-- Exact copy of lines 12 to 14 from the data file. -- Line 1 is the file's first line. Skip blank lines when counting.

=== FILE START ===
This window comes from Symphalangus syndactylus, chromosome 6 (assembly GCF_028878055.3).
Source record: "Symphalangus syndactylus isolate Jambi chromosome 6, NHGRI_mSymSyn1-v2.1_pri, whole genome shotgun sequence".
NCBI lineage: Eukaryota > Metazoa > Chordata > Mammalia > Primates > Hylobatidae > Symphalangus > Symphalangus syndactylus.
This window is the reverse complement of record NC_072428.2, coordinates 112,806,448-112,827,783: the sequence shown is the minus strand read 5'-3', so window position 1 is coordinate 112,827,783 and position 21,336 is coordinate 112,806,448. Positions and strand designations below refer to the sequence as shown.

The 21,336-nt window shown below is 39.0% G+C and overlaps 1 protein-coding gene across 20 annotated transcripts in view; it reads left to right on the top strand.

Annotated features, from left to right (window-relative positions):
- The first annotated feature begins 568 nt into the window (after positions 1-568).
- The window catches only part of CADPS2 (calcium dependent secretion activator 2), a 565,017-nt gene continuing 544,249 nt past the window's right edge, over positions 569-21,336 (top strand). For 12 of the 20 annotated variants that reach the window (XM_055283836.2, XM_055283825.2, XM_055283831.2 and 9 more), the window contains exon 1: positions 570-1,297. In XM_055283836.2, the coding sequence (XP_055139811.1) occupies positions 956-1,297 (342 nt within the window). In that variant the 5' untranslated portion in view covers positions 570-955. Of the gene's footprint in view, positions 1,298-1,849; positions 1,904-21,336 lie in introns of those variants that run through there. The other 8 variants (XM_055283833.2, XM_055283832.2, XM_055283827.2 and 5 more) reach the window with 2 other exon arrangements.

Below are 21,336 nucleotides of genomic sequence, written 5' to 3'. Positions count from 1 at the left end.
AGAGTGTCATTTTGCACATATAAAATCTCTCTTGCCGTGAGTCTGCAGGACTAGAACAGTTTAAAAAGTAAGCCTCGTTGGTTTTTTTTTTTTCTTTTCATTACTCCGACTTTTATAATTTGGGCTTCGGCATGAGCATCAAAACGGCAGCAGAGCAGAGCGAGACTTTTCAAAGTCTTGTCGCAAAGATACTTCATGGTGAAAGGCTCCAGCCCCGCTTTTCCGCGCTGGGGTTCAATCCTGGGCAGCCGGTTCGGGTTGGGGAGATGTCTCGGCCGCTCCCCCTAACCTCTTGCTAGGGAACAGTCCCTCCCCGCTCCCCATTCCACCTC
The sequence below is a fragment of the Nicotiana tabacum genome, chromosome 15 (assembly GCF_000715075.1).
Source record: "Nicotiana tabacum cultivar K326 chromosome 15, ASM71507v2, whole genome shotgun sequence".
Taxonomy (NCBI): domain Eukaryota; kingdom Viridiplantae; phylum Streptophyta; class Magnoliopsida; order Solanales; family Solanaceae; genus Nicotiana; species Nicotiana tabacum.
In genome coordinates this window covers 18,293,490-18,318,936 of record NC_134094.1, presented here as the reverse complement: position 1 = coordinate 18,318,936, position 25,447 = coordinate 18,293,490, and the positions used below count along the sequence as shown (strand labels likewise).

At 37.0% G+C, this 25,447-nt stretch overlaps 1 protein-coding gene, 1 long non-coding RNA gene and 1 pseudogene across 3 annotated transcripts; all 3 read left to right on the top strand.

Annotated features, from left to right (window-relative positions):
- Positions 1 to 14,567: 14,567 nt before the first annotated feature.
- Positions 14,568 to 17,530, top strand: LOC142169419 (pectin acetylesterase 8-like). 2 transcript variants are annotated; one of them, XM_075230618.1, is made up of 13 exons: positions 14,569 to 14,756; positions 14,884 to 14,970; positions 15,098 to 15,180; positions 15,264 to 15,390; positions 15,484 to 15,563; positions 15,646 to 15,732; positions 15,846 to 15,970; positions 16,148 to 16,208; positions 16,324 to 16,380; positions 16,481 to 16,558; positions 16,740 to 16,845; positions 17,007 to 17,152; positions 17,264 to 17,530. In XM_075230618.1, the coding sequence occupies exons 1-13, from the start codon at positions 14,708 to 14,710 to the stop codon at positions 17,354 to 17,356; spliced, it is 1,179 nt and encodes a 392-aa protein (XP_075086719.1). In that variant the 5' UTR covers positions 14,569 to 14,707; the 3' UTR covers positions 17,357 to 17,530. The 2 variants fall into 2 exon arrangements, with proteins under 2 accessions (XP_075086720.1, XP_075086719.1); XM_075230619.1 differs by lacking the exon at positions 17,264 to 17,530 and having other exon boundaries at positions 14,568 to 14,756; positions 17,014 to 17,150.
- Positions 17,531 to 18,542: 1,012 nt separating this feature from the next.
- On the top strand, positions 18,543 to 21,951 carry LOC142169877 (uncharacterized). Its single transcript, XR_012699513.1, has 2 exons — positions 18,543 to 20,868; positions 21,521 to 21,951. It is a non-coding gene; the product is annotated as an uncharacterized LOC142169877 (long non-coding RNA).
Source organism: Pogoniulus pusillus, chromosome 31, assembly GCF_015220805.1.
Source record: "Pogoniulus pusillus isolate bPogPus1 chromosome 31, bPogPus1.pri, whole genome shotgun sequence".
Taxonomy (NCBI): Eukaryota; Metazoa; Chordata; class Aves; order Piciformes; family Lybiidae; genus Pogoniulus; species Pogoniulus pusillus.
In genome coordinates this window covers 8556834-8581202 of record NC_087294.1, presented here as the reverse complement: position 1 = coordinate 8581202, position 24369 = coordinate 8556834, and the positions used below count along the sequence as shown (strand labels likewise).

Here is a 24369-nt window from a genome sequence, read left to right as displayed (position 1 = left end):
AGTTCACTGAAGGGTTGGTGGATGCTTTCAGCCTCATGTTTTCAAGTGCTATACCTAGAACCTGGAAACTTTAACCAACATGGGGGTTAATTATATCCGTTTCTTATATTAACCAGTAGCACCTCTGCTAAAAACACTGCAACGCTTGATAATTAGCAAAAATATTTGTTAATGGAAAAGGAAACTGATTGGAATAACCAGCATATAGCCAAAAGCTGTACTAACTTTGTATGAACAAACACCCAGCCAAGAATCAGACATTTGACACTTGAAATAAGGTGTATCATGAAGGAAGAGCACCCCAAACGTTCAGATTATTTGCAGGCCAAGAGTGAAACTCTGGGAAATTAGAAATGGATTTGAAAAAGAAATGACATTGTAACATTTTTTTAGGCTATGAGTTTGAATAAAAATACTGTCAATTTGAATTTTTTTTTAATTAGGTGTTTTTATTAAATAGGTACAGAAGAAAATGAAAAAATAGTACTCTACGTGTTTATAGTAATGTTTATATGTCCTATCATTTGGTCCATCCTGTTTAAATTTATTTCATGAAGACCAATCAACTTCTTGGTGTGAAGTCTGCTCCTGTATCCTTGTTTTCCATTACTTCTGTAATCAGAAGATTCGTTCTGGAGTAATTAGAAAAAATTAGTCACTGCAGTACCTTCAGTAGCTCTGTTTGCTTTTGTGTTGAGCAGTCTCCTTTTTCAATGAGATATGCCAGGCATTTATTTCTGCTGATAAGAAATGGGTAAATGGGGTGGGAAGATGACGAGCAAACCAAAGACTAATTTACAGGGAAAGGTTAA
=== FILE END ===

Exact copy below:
Source record: "Nicotiana tabacum cultivar K326 chromosome 15, ASM71507v2, whole genome shotgun sequence".
Taxonomy (NCBI): domain Eukaryota; kingdom Viridiplantae; phylum Streptophyta; class Magnoliopsida; order Solanales; family Solanaceae; genus Nicotiana; species Nicotiana tabacum.
In genome coordinates this window covers 18,293,490-18,318,936 of record NC_134094.1, presented here as the reverse complement: position 1 = coordinate 18,318,936, position 25,447 = coordinate 18,293,490, and the positions used below count along the sequence as shown (strand labels likewise).